THREE men described by a Judge as being “armed to the hilt” outside a post office in Ennis last summer could have caused “huge injury and hurt”, a court has heard.
Details of the incident, which occurred at 11.30am at Bank Place, Ennis on June 6, 2012, were heard at Ennis District Court on Wednesday.
Michael Carr (22), with an address at Rose Cottage, Clarecastle and Martin Faulkner (23), with an address at Rose Cottage, Clarecastle were both charged with offences under the firearms and offensive weapons act. Mr Carr pleaded guilty to the possession of a golf club intended by him unlawfully to cause injury to, incapacitate or intimidate a person.
Mr Faulkner pleaded guilty to possession of a timber bat intended by him unlawfully to cause injury to, incapacitate or intimidate a person.
A third man – Michael Mongans (23), with an address at Clarehill, Clarecastle, also appeared in court in connection with the incident at Bank Place. He pleaded guilty to possession of a machete.
Garda Trevor Shannon, of Ennis Garda Station, told the court that the three men became involved in a dispute between two other parties outside the post office.
The court heard the men had brought the weapons to intimidate another man who fled into the Bank of Ireland. The man did not sustain any injuries, the court heard.
Garda Shannon said the weapons were not recovered and the three accused men fled the scene.
The men were subsequently identified from CCTV footage of the area.
The court heard Mr Faulkner and Mr Carr have no previous convictions. Mr Mongans has previous convictions.
Solicitor for Mr Faulkner and Mr Carr, Daragh Hassett, said his clients had arrived at the “tail end of the dispute” and had been put under pressure to get involved.
He said Mr Carr is a “law abiding man” who had never been in trouble with the gardaí before. Mr Hassett said Mr Faulkner had never been to court before. He added, “He wishes to apologise profusely for his behaviour on the day.”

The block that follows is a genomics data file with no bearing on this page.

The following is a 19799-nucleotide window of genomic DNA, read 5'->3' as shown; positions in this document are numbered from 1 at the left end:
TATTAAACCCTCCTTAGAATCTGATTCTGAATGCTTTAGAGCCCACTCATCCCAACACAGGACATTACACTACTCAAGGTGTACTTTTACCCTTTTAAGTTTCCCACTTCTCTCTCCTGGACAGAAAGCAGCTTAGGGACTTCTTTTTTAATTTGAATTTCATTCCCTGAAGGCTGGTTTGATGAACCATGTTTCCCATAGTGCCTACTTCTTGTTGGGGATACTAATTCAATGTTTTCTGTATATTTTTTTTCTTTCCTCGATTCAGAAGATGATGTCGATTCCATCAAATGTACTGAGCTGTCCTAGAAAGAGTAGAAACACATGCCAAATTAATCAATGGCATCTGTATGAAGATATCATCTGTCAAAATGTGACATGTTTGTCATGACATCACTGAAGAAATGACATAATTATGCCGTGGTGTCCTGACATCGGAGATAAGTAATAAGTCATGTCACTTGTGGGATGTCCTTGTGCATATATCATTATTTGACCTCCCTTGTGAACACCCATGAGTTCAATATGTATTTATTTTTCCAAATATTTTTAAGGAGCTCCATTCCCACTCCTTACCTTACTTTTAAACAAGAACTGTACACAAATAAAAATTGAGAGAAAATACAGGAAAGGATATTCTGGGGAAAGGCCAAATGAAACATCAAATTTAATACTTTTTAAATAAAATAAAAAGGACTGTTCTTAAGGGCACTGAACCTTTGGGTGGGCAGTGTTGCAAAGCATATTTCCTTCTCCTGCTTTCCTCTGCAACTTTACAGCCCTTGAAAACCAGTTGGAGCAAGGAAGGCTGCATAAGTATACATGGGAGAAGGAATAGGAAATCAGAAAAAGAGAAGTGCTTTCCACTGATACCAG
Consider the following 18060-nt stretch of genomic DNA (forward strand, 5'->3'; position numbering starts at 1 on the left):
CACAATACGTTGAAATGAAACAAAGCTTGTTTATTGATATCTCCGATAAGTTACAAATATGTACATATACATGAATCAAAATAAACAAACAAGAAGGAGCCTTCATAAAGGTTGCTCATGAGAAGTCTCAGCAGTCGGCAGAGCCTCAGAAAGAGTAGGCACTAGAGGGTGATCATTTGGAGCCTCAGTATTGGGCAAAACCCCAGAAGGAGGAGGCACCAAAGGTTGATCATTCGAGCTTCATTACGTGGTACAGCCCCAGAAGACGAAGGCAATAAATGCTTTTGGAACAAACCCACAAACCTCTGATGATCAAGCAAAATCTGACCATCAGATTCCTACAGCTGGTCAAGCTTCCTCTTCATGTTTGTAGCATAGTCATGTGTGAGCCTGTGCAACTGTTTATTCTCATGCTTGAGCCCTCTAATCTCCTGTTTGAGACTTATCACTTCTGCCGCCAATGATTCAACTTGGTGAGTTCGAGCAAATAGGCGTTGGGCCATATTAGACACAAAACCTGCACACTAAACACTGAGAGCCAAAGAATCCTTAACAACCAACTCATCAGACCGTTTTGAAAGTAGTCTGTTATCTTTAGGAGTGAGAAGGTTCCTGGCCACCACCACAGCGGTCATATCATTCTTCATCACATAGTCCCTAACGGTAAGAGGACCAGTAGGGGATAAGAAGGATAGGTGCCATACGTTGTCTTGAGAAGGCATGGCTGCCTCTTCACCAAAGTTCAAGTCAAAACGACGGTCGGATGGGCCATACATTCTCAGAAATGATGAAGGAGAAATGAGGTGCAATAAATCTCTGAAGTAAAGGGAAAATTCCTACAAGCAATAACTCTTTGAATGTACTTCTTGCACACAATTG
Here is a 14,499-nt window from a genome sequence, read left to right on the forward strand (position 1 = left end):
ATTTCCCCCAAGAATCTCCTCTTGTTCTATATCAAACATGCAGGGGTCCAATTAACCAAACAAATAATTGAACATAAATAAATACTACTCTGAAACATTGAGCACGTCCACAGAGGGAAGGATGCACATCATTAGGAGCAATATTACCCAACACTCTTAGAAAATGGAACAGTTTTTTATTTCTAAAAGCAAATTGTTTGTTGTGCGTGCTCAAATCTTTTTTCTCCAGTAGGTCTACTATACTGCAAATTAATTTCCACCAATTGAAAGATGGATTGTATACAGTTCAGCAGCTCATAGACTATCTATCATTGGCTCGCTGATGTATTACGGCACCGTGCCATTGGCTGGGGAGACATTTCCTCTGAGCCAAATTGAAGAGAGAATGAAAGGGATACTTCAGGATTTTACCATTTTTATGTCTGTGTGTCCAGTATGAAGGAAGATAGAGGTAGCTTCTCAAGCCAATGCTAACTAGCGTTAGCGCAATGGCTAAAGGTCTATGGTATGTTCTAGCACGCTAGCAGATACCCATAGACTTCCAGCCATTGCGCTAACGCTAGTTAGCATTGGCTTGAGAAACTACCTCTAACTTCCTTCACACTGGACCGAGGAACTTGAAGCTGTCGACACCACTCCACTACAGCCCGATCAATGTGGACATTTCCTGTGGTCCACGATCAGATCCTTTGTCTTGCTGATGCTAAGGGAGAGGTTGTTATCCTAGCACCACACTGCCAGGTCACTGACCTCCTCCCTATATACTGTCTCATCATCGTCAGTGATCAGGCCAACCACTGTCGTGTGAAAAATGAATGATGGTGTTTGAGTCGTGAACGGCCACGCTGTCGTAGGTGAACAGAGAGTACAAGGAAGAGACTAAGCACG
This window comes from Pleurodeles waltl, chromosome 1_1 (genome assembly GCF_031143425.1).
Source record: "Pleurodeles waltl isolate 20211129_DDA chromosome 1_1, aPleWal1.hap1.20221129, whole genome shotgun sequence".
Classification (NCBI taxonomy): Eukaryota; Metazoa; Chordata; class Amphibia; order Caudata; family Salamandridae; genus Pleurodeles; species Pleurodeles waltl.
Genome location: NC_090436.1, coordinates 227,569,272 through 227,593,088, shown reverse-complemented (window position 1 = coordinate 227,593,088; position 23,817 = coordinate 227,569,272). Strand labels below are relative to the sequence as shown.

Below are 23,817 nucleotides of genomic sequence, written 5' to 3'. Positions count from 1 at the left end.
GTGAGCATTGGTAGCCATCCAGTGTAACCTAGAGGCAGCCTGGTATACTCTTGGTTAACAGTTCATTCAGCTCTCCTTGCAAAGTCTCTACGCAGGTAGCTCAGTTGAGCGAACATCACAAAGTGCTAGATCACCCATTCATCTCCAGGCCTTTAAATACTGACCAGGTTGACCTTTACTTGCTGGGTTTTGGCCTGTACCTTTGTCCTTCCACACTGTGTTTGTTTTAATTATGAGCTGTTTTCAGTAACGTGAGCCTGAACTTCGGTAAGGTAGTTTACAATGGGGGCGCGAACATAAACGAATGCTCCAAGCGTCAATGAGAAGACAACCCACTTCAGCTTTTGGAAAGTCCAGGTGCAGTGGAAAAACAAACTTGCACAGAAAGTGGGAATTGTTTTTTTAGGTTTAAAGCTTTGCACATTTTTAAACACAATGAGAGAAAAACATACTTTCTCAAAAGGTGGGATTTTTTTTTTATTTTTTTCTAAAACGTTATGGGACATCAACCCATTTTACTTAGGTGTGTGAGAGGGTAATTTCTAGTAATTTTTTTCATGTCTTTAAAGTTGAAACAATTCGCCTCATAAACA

Solicitor Tara Godfrey said Michael Mongans’s attendance at the post office was “entirely coincidental.”
She told the court that her client suffers from depression and is the father of a seriously ill infant.
Judge Patrick Durcan said the people of Ennis had been confronted with the sight of three men actively involved with other third parties.
He said the timber bat and golf club were not for sporting purposes on the day while “there was no good purpose to have the machete.”
He said the three accused were “armed to the hilt” and could have caused “huge injury and hurt.”
Judge Durcan described the behaviour as “blaggardly”, “insolent” and “thuggish”. Noting Mr Faulkner and Mr Carr had shown a level of total cooperation with gardaí, he imposed 100-hour community service orders on each accused. Their cases were adjourned until March 20.
Of Mr Mongans, Judge Durcan said he had brought the most serious of the three weapons and the one that was most lethal. Mr Mongans was sentenced to six months in prison. Recognances were fixed in the event of an appeal.

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A native of Ennis, Ronan Judge completed his Journalism and Communications Diploma course at Griffith College. The Clare People is his first newspaper appointment. Contact Ronan on [email protected]

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